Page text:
You might begin to see a theme in a lot of my articles, the key to success is to do things in a way that is sustainable and will create longevity. There are a ton of really strong guys that show up and in a year you never here from them or we all know the people who dieted super hard but couldn’t sustain it and ended up gaining all the weight back and few more for good measure. Now I respect these people because they go hard and go all out but there has to be a smarter way to approach things so you can maintain what you’ve built. We’ve all been there to some extent, starting something new is always exciting and we always want to start things off right so we go into the gym and blast a body part because we feel good and training makes us feel good, but we push to hard to the point where we can’t even move for a few days because of DOMS. A classic case of going in to strong and without the idea of progression and after this destruction we are left with a decision to miss the next couple days or to keep pushing harder and harder next time, until 3 weeks down the road we are burnt out and decide to pursue yoga instead. This is a bit of a stretch i know but you get my picture and for a few of you this may have happened. The same thing goes for dieting, start to low on calories and to high on cardio that you just can’t sustain for more than a few weeks and when you plateau you have to add more work or less food. You can clearly see the dilemma here.


The way to avoid this problem with training and diet is to come in with a plan that you can build on week to week to get better. Lets cover training first, how you approach training should be on a week to week basis so that you can build each week. You can do this by adding weight, reps, or sets each week so you start off with an easy week to get back into things, followed by a slightly harder week by making the small proper adjustments. For example I started my offseason plan with higher volume, after a meet the volume was low and weight was heavy, so I just did the opposite when I came back to training but not at a crazy pace. I started slow with DB movements and keeping everything somewhat light and easy. The next week I introduced barbell movements and started with a lighter weight that I know I can add to for the next 3-4 weeks. It’s a slow building process as I am not concerned with anything but building a solid foundation and staying healthy. The bigger the foundation the better the peak and if you can repeat that process over the course of 5-10 years you will be an extremely strong person as long as you stay smart and healthy. This is done with smart exercise choices and listening to your body. I’m not saying don’t push things but it doesn’t have to be every session all out failure and fatigue. You want to look for clean and smooth reps, not grinders or missed reps. A huge reason for doing things in a slow and methodical approach is it allows you the opportunity to develop proper motor patterns and technique, the best way to do this is not by maxing out it’s by sticking with reps and sets in the 65-80% of your 1 rep max.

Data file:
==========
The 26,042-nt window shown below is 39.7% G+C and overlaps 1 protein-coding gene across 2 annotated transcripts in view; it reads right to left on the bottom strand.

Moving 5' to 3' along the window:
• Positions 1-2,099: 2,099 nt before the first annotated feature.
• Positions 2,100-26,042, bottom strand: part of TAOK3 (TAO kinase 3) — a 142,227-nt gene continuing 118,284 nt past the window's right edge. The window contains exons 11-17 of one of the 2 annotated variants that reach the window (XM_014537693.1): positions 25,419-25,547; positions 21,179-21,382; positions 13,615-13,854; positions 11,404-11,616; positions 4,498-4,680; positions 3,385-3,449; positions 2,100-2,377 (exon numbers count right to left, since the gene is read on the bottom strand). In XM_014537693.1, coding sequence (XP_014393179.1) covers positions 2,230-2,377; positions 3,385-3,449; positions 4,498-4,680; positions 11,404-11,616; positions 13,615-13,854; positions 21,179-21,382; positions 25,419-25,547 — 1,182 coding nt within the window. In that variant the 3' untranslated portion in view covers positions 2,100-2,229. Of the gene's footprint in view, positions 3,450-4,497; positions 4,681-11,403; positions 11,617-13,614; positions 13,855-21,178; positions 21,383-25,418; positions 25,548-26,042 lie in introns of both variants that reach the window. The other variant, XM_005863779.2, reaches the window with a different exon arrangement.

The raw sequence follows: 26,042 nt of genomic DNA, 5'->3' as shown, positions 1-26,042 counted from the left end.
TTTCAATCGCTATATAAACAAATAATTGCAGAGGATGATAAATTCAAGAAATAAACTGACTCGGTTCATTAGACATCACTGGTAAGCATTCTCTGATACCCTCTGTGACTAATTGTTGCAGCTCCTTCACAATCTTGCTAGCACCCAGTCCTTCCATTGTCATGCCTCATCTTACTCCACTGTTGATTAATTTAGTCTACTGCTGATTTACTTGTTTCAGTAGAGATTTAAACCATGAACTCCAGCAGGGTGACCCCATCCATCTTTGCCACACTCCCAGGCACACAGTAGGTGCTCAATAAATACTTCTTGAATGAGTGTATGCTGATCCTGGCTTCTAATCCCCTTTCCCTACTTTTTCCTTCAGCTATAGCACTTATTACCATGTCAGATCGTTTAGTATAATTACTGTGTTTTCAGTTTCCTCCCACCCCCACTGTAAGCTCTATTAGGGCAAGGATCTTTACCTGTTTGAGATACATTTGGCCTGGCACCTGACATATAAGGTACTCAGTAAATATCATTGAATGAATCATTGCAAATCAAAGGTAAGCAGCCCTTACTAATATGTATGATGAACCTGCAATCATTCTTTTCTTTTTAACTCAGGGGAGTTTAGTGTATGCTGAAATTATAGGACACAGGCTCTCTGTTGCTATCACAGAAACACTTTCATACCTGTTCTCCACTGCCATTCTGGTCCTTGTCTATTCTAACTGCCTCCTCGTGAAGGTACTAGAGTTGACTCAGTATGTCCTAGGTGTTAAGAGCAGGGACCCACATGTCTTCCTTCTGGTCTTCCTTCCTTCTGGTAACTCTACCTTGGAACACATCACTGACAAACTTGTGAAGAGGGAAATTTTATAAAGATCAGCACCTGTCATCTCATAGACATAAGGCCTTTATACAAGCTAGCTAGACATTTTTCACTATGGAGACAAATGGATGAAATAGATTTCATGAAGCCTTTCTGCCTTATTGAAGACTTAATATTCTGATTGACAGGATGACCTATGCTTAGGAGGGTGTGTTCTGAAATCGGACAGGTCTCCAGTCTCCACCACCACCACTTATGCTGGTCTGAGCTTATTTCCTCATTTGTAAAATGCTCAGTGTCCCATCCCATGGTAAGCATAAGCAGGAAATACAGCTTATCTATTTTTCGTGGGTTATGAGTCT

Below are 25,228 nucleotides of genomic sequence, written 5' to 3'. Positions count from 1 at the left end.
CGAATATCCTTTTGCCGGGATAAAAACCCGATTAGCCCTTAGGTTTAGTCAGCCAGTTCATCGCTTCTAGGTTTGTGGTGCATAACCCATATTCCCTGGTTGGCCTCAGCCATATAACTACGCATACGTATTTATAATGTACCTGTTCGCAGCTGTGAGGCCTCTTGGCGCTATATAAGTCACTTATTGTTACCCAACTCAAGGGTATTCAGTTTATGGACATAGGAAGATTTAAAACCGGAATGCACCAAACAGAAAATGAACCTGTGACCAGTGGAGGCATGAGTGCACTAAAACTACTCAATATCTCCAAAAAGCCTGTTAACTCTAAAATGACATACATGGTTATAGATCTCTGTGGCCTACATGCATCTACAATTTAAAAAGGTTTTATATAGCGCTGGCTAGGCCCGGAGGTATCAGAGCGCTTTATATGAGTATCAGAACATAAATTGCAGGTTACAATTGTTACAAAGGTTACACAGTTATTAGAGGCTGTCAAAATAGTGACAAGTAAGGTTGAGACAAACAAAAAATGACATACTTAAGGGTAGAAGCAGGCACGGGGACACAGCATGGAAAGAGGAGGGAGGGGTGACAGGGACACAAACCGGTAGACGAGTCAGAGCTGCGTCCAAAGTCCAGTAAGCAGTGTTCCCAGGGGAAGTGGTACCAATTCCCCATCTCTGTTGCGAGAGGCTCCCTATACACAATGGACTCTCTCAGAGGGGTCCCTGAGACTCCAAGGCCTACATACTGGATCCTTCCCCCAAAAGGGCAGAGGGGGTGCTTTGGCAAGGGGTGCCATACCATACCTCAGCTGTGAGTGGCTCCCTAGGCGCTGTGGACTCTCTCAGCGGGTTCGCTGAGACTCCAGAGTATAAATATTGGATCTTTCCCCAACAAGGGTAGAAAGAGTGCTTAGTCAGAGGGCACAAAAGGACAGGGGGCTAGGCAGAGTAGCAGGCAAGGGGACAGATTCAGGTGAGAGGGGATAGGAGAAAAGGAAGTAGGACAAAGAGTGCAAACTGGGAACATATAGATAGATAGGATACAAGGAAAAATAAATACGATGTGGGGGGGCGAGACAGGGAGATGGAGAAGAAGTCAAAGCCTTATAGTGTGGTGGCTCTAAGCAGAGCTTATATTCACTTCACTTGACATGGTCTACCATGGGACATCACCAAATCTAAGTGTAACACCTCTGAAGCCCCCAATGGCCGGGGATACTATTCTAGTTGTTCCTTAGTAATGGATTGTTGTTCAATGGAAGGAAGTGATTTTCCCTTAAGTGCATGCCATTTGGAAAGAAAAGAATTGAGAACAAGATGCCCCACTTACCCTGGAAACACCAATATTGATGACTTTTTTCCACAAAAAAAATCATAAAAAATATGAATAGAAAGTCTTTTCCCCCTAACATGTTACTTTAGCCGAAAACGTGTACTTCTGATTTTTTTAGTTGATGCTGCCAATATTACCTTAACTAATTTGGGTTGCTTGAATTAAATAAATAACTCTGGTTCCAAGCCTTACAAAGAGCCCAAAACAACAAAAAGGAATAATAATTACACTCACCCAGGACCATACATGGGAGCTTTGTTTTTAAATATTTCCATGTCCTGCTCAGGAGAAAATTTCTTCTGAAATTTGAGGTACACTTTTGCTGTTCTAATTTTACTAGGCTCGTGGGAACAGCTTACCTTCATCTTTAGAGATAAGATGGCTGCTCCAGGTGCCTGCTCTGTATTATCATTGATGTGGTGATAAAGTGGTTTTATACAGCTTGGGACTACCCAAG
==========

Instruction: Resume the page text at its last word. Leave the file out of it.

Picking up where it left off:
Key takeaways here

  • Start off slow, lighter and easier workouts without pushing to failure
  • Build each week by adding weight or sets or reps not all at once though
  • Stick with building better movement patterns over lifting heavy weight


Nutrition is definitely the hardest of the two to be patient with, when you are at the gym easing into things you are still putting in work and training hard, with a slow and methodical start on nutrition, although it will yield huge dividends at the end, it is tremendously hard to wrap our heads around in the beginning because we want to lose weight and get lean now!! So the regular person starts with a ton of cardio and starts with an extreme diet like a no carb, paleo diet. This is a recipe for disaster because if you start out fast like this yes you will lose weight and fast but what happens when you stall? You have to do more extremes and more because you started at the high end already the only way to keep the train rolling is to do more and eat less. By a month into this approach you go binge crazy and quit everything all together. Taking things slow and get the most out of the least at the start, because once you hit a plateau you have to do more or eat less and if you already start with an extreme deficit you have to keep going and thats not sustainable nor is it healthy. Look into your current diet and if it is compete crap like you drink 6 sodas a day, cut them down to 3 week one, than 1 week 3 and finally eliminate them. Once you get that down you can go into a set diet with balanced macros, never eliminate any macro if you are a performance athlete, because you’ve already dropped the junk and the next step would be to get organized. For cardio same thing start with walking 10-20 minutes for 2-3x a week. Than week 2 you can add another day and so on and so forth. Its an easy thing to do it just takes a ton of patience which is hard to do because we want results and we want them now. Slow and steady progress will yield longer and more sustainable gains, in reality if you are losing weight at a rapid rate you are also losing muscle so look to shoot for a 1-2lbs a week depending on size of athlete.


Key takeaways here

  • Don’t go into a strict diet right away if you are not use to it, slow cut the junk out week to week until gone
  • Do the least amount at the beginning so you can make adjustments when a plateau hits
  • Look to lose bet 1-2lbs a week depending on the size of the athlete
  • Start slow with cardio a little will do a lot if you don’t do anything


The giant takeaway here is to slowly build into things and have a long term view of the process. Key word here is the process, not the end goal, you must learn to enjoy the process of building. You don’t want to get to down and you don’t want to get to high just know that throughout the journey there will be a lot of bumps in the road and a lot of victories. Take it day by day and week by week and try to get a tiny bit better every time. Keep in mind the guys and ladies you look up to have been training and eating right for decades so don’t expect their great results after a 3 month training/diet plan.